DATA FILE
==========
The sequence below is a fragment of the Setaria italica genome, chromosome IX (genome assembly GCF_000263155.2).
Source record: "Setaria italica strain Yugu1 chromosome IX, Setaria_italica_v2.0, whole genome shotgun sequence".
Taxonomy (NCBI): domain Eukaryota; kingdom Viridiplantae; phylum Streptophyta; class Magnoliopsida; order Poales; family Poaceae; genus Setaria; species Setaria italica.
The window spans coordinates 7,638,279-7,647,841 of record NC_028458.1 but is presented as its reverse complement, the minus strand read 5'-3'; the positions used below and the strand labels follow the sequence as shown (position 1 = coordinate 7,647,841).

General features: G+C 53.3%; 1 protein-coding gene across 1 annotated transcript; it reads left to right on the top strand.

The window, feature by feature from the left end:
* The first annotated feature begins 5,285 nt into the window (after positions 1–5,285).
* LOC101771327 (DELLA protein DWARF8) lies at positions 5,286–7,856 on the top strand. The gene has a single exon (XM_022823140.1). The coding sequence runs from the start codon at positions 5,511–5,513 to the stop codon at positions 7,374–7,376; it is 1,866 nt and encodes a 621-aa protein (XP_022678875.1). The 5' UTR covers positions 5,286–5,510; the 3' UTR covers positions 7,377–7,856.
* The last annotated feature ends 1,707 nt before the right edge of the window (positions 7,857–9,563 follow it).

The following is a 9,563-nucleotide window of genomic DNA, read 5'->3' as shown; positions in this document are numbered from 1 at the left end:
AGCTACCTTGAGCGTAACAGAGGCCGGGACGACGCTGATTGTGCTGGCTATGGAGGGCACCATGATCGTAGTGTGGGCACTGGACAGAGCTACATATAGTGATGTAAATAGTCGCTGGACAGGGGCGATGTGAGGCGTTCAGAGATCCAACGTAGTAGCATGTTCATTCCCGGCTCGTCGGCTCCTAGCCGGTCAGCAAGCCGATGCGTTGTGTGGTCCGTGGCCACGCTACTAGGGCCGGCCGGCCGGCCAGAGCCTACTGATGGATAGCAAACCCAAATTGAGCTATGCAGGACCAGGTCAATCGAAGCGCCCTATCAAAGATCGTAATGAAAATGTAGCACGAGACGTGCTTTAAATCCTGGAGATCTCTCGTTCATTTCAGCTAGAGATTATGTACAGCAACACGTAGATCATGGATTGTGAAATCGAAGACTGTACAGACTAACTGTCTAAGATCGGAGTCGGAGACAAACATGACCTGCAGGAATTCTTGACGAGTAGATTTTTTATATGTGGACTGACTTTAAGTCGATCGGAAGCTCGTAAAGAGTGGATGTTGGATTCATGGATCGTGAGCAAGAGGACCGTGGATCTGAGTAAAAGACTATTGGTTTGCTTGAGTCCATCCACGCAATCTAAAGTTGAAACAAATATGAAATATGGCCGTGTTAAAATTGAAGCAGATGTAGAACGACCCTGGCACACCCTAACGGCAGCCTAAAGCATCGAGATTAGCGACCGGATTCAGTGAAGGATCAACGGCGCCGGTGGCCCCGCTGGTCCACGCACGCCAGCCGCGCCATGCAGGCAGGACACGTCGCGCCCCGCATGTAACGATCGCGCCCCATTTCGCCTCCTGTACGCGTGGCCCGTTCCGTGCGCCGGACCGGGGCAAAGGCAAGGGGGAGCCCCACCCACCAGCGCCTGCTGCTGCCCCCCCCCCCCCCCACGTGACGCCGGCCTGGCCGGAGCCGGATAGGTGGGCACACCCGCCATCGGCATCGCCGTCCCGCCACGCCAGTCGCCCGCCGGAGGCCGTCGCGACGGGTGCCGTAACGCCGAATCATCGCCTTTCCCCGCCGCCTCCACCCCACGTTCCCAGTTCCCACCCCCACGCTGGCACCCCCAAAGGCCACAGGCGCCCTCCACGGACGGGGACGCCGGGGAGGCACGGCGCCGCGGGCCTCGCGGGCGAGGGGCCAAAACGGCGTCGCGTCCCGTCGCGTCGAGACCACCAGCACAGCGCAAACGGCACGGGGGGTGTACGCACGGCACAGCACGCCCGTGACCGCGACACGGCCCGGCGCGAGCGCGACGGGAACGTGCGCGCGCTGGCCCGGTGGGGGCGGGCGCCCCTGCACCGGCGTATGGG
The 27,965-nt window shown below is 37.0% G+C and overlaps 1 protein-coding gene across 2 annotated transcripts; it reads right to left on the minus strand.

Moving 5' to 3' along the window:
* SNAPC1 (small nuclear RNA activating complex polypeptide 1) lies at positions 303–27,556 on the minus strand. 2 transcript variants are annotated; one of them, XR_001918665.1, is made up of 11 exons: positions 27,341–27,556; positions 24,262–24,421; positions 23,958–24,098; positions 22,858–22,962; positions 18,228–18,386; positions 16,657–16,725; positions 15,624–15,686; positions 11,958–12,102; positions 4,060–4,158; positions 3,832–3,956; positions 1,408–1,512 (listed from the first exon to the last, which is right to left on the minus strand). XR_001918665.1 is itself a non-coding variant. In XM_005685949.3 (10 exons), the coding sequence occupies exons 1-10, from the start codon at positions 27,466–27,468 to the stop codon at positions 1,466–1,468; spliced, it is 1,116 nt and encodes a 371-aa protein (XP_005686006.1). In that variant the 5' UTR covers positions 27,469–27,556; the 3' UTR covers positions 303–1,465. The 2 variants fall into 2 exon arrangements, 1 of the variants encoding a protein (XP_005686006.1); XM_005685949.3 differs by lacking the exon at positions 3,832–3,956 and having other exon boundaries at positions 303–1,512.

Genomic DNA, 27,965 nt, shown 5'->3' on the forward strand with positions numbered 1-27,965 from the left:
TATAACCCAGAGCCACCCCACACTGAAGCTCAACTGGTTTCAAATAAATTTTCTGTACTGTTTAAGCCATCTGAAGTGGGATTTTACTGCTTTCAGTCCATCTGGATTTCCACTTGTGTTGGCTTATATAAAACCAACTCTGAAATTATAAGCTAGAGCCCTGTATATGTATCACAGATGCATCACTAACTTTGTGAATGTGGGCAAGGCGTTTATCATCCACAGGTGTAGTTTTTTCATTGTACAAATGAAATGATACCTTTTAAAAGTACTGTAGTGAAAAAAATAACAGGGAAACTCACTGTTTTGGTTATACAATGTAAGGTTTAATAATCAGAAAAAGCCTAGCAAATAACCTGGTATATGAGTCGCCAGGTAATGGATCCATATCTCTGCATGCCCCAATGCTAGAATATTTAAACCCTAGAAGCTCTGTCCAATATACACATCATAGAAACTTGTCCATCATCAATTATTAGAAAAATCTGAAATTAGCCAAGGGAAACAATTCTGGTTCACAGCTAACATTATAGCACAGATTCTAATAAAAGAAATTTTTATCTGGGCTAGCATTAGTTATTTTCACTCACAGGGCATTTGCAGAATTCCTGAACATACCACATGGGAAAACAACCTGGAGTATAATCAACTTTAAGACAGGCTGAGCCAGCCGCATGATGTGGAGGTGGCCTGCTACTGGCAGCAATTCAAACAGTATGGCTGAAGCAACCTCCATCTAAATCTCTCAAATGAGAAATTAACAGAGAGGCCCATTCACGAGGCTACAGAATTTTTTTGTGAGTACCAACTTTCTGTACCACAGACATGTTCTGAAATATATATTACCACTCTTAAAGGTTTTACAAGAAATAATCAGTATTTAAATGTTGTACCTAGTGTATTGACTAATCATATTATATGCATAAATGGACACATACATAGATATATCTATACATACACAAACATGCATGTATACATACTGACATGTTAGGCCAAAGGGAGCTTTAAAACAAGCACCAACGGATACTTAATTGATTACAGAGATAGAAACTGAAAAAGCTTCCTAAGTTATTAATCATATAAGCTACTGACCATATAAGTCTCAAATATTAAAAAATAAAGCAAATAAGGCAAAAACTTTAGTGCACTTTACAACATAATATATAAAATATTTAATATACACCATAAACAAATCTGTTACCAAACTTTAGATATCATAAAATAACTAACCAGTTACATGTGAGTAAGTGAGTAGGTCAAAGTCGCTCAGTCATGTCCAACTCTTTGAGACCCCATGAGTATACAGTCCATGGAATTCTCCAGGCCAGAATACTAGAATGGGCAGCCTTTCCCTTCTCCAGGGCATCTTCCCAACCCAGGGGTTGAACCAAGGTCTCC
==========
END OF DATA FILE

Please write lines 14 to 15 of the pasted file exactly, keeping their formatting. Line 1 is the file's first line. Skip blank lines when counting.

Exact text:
* SNAPC1 (small nuclear RNA activating complex polypeptide 1) lies at positions 303–27,556 on the minus strand. 2 transcript variants are annotated; one of them, XR_001918665.1, is made up of 11 exons: positions 27,341–27,556; positions 24,262–24,421; positions 23,958–24,098; positions 22,858–22,962; positions 18,228–18,386; positions 16,657–16,725; positions 15,624–15,686; positions 11,958–12,102; positions 4,060–4,158; positions 3,832–3,956; positions 1,408–1,512 (listed from the first exon to the last, which is right to left on the minus strand). XR_001918665.1 is itself a non-coding variant. In XM_005685949.3 (10 exons), the coding sequence occupies exons 1-10, from the start codon at positions 27,466–27,468 to the stop codon at positions 1,466–1,468; spliced, it is 1,116 nt and encodes a 371-aa protein (XP_005686006.1). In that variant the 5' UTR covers positions 27,469–27,556; the 3' UTR covers positions 303–1,465. The 2 variants fall into 2 exon arrangements, 1 of the variants encoding a protein (XP_005686006.1); XM_005685949.3 differs by lacking the exon at positions 3,832–3,956 and having other exon boundaries at positions 303–1,512.

Genomic DNA, 27,965 nt, shown 5'->3' on the forward strand with positions numbered 1-27,965 from the left: